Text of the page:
AFRICA
 
GHANA
3 Month T-Bill 21.23% 22.89%
6 Month T-Bill 20.99% 21.11%
1 Year T-Bill 17.00% 20.00%
2 Year T-Bill 17.50% 20.00%
3 Year T-Bill
5 Year T-Bill
 
KENYA
3 Month T-Bill 9.12% 8.95%
6 Month T-Bill 10.35% 10.05%
1 Year T-Bond 10.61% 10.41%
4 Year T-Bond
 
NAMIBIA
3 month T-Bill
6 Month T-Bill
1 Year T-Bill
 
NIGERIA
91 Day Gov’t Security-OMO
182 Day Gov’t Security-OMO
364 Day Gov’t Security-OMO
91 Day Gov’t Security-PMO 12.25% 12.25%
182 Day Gov’t Security-PMO 14.31% 14.31%
364 Day Gov’t Security-PMO 15.61% 15.61%
 
SOUTH AFRICA
3 Month T-Bill 5.76% 5.75%
6 Month T-Bill 6.21% 6.21%
1 Year T-Bill 6.63% 6.50%
10.5% (2026) 8.44% 8.54%
13.5% (2015) 6.94% 7.01%
 
UGANDA
3 month T-Bill 9.76% 9.76%
6 Month T-Bill
1 Year T-Bill
2 Year T-Bond 13.72% 13.72%
3 Year T-Bond 13.19% 13.19%
5 Year T-Bond 13.92% 13.92%
10 Year T-Bond 13.94% 13.94%
 
ZAMBIA
3 Month T-Bill 8.00% 8.00%
6 Month T-Bill 14.90% 15.00%
1 Year T-Bill 15.23% 15.45%
2 Year T-Bill 14.00% 14.00%
3 Year T-Bill 15.00% 15.00%
5 Year T-Bond 16.00% 16.00%
10 Year T-Bond 17.90% 17.90%
15 Year T-Bond 17.90% 17.90%
INDIA
3 Month T-Bill 9.19% 9.27%
6 Month T-Bill 9.10% 9.12%
1 Year T-Bill 9.03% 9.03%
Base Lending Rate 10.25% 10.25%
Policy Rate 9.00% 9.00%

 

 

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Emerging Markets Exchange Rates & Interest Rates – 7 March 2014

 

 

EXCHANGE RATES 2/28/2014 3/7/2014 %CHG
AMERICAS  
   
ARGENTINA 7.8725 7.8613 0.14%
BRAZIL 2.3360 2.3407 -0.20%
CHILE 557.9550 565.3500 -1.31%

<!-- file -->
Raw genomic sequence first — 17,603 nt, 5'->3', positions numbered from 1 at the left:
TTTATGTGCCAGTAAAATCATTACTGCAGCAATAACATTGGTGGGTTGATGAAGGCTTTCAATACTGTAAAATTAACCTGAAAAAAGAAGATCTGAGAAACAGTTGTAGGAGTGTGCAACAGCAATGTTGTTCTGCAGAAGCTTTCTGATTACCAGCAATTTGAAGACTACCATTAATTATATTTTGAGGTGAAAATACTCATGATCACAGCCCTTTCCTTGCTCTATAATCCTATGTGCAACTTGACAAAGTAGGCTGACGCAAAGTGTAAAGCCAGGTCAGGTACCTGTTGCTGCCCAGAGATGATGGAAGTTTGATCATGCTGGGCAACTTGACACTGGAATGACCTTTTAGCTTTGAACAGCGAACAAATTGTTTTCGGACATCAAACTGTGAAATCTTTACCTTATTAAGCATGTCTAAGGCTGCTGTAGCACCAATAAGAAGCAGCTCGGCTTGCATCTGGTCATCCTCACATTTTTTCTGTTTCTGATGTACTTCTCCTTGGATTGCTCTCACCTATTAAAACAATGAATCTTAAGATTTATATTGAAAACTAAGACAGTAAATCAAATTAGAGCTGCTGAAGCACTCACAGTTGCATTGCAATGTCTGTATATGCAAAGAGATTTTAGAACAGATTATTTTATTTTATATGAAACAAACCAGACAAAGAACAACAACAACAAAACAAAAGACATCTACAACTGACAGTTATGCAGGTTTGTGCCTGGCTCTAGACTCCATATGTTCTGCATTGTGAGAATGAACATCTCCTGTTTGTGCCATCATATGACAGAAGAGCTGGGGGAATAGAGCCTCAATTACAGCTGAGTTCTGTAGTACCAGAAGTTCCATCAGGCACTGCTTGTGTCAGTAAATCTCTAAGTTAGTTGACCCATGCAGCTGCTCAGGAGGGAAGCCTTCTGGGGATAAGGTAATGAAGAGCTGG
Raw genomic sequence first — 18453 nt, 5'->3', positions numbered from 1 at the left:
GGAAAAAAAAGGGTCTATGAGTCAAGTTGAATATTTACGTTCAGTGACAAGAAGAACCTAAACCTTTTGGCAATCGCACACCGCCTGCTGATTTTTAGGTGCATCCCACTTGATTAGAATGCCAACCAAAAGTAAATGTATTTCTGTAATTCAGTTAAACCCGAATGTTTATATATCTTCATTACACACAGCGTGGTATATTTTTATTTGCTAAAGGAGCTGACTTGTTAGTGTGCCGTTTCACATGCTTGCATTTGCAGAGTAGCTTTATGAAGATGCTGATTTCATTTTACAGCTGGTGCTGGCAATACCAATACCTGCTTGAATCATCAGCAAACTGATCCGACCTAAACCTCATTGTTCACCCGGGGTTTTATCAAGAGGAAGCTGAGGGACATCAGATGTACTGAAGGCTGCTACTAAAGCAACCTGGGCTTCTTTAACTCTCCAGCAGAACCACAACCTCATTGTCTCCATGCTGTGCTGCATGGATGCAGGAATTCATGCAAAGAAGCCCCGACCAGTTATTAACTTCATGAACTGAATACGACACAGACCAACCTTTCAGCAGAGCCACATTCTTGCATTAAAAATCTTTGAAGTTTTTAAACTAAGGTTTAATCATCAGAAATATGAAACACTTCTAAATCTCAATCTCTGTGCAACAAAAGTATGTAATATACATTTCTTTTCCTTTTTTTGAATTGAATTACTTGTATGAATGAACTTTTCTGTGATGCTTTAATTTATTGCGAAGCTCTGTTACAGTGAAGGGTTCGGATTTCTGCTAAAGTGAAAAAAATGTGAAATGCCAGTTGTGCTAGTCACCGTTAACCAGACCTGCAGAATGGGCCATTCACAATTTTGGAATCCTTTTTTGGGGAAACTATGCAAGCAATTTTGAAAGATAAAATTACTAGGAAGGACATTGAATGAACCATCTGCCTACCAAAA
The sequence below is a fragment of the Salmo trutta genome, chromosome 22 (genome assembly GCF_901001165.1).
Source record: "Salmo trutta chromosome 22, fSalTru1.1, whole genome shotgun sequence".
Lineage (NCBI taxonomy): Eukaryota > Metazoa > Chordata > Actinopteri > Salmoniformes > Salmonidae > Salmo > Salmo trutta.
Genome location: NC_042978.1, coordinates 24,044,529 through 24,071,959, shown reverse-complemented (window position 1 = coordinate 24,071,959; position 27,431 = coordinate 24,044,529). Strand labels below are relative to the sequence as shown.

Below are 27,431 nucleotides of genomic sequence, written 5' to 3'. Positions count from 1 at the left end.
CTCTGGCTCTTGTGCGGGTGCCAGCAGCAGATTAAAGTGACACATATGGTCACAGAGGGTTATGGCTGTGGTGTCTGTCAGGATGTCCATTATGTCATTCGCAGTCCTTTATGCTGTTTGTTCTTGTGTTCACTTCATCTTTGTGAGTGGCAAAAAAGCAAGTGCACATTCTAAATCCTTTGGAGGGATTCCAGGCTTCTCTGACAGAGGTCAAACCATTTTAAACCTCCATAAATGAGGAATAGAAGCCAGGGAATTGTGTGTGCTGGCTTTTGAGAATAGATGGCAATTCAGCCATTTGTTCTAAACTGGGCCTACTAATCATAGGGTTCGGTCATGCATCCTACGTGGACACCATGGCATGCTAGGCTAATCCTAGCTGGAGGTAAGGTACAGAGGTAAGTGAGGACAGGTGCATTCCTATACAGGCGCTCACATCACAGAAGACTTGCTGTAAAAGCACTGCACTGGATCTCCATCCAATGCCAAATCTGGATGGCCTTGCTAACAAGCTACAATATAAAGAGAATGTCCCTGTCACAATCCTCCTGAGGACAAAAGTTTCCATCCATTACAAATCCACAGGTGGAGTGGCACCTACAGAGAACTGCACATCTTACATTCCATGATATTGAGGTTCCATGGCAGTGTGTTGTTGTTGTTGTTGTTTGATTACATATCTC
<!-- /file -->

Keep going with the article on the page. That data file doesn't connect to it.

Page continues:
COLUMBIA 2047.4500 2,038.3300 0.45%
COSTA RICA 546.0600 559.6900 -2.44%
JAMAICA 108.0050 108.2650 -0.24%
MEXICO 13.2443 13.1922 0.39%
PERU 2.7985 2.8035 -0.18%
TRINIDAD & TOBAGO 6.4100 6.4100 0.00%
VENEZUELA 6.2921 6.2921 0.00%
   
   
AFRICA  
   
BOTSWANA 8.8339 8.7873 0.53%
COTE D’IVOIRE (CFA) 474.9350 473.2050 0.37%
GHANA 2.5800 2.5333 1.84%
KENYA 86.4500 86.5500 -0.12%
NAMIBIA 10.7418 10.7383 0.03%
NIGERIA 164.9500 164.6000 0.21%
SENEGAL (CFA) 474.9350 473.2050 0.37%
SOUTH AFRICA 10.7418 10.7383 0.03%
TANZANIA 1625.0000 1,633.0000 -0.49%
UGANDA 2535.0000 2,515.0000 0.80%
ZAMBIA 5.8250 5.9600 -2.27%
ZAMBIA-Boz Bid 5.8012 5.9401 -2.34%
ZAMBIA-Boz Ask 5.8112 5.9501 -2.33%
ZIMBABWE 378.0000 378.0000 0.00%
   
INDIA 61.9800 61.0950 1.45%
 
 
INTEREST RATES 2/28/2014 3/7/2014
 
UNITED STATES
3 month T-Bill 0.05% 0.06%
6 Month T-Bill 0.08% 0.09%
10 Year T-Bond 2.56% 2.80%
30 Yr Fixed Mortgage-Bankrate.com 4.48% 4.45%
30 Yr Fixed Mortgage-MBA
 
 
AMERICAS
 
BRAZIL
SELIC Rate-Daily 10.65% 10.65%
 
MEXICO
3 Month T-Bill 3.30% 3.29%
6 Month T-Bill 3.49% 3.45%